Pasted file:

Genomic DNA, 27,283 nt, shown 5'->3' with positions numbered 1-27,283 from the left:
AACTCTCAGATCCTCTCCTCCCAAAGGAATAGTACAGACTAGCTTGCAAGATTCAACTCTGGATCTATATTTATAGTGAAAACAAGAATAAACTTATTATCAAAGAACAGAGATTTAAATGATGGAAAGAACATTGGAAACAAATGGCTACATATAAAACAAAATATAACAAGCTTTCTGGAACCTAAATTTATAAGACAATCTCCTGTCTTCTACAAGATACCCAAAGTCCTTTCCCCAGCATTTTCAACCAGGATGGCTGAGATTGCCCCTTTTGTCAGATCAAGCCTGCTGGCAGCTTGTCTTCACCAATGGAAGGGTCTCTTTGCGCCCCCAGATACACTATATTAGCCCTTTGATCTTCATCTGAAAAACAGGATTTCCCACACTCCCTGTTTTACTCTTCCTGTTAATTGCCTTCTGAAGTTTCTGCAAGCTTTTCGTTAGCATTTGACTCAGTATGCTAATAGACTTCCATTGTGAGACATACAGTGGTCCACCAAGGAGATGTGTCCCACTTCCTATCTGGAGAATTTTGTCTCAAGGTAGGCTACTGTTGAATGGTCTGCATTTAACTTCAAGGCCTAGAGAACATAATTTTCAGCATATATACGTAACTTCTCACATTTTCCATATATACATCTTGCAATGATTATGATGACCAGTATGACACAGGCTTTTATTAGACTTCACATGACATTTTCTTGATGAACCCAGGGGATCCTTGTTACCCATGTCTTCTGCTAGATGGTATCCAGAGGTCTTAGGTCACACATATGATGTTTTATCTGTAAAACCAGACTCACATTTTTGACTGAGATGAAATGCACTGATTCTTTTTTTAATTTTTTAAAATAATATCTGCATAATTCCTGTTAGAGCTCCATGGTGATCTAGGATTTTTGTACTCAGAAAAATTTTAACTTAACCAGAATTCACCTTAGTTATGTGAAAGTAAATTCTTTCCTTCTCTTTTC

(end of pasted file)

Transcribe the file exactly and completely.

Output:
Genomic DNA, 27,283 nt, shown 5'->3' with positions numbered 1-27,283 from the left:
AACTCTCAGATCCTCTCCTCCCAAAGGAATAGTACAGACTAGCTTGCAAGATTCAACTCTGGATCTATATTTATAGTGAAAACAAGAATAAACTTATTATCAAAGAACAGAGATTTAAATGATGGAAAGAACATTGGAAACAAATGGCTACATATAAAACAAAATATAACAAGCTTTCTGGAACCTAAATTTATAAGACAATCTCCTGTCTTCTACAAGATACCCAAAGTCCTTTCCCCAGCATTTTCAACCAGGATGGCTGAGATTGCCCCTTTTGTCAGATCAAGCCTGCTGGCAGCTTGTCTTCACCAATGGAAGGGTCTCTTTGCGCCCCCAGATACACTATATTAGCCCTTTGATCTTCATCTGAAAAACAGGATTTCCCACACTCCCTGTTTTACTCTTCCTGTTAATTGCCTTCTGAAGTTTCTGCAAGCTTTTCGTTAGCATTTGACTCAGTATGCTAATAGACTTCCATTGTGAGACATACAGTGGTCCACCAAGGAGATGTGTCCCACTTCCTATCTGGAGAATTTTGTCTCAAGGTAGGCTACTGTTGAATGGTCTGCATTTAACTTCAAGGCCTAGAGAACATAATTTTCAGCATATATACGTAACTTCTCACATTTTCCATATATACATCTTGCAATGATTATGATGACCAGTATGACACAGGCTTTTATTAGACTTCACATGACATTTTCTTGATGAACCCAGGGGATCCTTGTTACCCATGTCTTCTGCTAGATGGTATCCAGAGGTCTTAGGTCACACATATGATGTTTTATCTGTAAAACCAGACTCACATTTTTGACTGAGATGAAATGCACTGATTCTTTTTTTAATTTTTTAAAATAATATCTGCATAATTCCTGTTAGAGCTCCATGGTGATCTAGGATTTTTGTACTCAGAAAAATTTTAACTTAACCAGAATTCACCTTAGTTATGTGAAAGTAAATTCTTTCCTTCTCTTTTC